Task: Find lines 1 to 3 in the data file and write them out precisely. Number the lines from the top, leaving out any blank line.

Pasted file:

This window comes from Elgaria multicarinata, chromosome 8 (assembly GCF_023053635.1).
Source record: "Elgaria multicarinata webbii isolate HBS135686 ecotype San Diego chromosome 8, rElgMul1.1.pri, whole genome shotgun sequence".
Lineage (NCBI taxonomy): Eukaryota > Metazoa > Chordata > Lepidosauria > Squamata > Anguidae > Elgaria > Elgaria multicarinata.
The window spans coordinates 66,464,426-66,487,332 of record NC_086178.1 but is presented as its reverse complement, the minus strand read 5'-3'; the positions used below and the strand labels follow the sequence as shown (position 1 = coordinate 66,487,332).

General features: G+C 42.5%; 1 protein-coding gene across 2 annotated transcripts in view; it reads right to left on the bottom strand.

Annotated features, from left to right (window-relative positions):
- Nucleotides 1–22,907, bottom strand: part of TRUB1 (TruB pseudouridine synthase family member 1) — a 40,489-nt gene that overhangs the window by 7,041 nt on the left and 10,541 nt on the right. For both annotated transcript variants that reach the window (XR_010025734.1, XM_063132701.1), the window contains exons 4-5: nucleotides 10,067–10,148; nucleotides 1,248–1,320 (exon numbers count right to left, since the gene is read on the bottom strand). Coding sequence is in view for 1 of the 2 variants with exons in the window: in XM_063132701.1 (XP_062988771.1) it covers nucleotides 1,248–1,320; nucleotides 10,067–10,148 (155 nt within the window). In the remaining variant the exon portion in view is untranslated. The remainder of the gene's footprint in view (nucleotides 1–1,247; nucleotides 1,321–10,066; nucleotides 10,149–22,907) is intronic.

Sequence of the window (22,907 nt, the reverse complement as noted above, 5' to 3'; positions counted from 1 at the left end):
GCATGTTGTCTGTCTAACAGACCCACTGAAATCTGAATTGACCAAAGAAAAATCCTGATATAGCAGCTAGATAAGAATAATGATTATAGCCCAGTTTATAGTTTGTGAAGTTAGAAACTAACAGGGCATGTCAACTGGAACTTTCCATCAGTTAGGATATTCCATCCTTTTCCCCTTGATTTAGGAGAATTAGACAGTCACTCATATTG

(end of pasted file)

This window comes from Elgaria multicarinata, chromosome 8 (assembly GCF_023053635.1).
Source record: "Elgaria multicarinata webbii isolate HBS135686 ecotype San Diego chromosome 8, rElgMul1.1.pri, whole genome shotgun sequence".
Lineage (NCBI taxonomy): Eukaryota > Metazoa > Chordata > Lepidosauria > Squamata > Anguidae > Elgaria > Elgaria multicarinata.